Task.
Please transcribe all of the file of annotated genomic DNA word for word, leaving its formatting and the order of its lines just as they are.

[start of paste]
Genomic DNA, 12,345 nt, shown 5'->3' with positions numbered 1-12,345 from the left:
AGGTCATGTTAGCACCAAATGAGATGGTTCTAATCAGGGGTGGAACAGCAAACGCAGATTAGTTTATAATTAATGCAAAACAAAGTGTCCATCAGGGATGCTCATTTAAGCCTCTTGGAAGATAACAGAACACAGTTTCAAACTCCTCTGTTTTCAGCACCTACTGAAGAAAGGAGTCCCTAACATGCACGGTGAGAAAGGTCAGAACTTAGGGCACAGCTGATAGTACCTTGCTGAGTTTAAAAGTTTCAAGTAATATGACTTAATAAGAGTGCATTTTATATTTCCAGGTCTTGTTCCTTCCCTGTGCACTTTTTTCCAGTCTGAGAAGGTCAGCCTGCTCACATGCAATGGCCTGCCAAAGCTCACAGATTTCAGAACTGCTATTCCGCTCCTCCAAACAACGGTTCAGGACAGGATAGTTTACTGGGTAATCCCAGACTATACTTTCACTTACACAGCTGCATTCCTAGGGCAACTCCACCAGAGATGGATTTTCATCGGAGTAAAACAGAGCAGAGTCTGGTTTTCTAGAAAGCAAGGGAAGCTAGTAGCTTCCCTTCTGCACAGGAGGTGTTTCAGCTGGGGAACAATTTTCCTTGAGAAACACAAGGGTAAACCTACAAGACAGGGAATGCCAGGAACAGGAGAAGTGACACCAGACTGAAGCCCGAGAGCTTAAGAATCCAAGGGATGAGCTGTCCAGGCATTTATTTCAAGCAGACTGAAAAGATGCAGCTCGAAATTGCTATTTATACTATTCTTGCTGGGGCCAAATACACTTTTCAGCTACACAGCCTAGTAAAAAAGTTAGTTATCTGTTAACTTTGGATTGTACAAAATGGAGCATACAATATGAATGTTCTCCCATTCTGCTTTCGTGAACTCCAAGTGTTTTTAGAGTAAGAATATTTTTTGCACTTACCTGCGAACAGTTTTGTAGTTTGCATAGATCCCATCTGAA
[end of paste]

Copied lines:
Genomic DNA, 12,345 nt, shown 5'->3' with positions numbered 1-12,345 from the left:
AGGTCATGTTAGCACCAAATGAGATGGTTCTAATCAGGGGTGGAACAGCAAACGCAGATTAGTTTATAATTAATGCAAAACAAAGTGTCCATCAGGGATGCTCATTTAAGCCTCTTGGAAGATAACAGAACACAGTTTCAAACTCCTCTGTTTTCAGCACCTACTGAAGAAAGGAGTCCCTAACATGCACGGTGAGAAAGGTCAGAACTTAGGGCACAGCTGATAGTACCTTGCTGAGTTTAAAAGTTTCAAGTAATATGACTTAATAAGAGTGCATTTTATATTTCCAGGTCTTGTTCCTTCCCTGTGCACTTTTTTCCAGTCTGAGAAGGTCAGCCTGCTCACATGCAATGGCCTGCCAAAGCTCACAGATTTCAGAACTGCTATTCCGCTCCTCCAAACAACGGTTCAGGACAGGATAGTTTACTGGGTAATCCCAGACTATACTTTCACTTACACAGCTGCATTCCTAGGGCAACTCCACCAGAGATGGATTTTCATCGGAGTAAAACAGAGCAGAGTCTGGTTTTCTAGAAAGCAAGGGAAGCTAGTAGCTTCCCTTCTGCACAGGAGGTGTTTCAGCTGGGGAACAATTTTCCTTGAGAAACACAAGGGTAAACCTACAAGACAGGGAATGCCAGGAACAGGAGAAGTGACACCAGACTGAAGCCCGAGAGCTTAAGAATCCAAGGGATGAGCTGTCCAGGCATTTATTTCAAGCAGACTGAAAAGATGCAGCTCGAAATTGCTATTTATACTATTCTTGCTGGGGCCAAATACACTTTTCAGCTACACAGCCTAGTAAAAAAGTTAGTTATCTGTTAACTTTGGATTGTACAAAATGGAGCATACAATATGAATGTTCTCCCATTCTGCTTTCGTGAACTCCAAGTGTTTTTAGAGTAAGAATATTTTTTGCACTTACCTGCGAACAGTTTTGTAGTTTGCATAGATCCCATCTGAA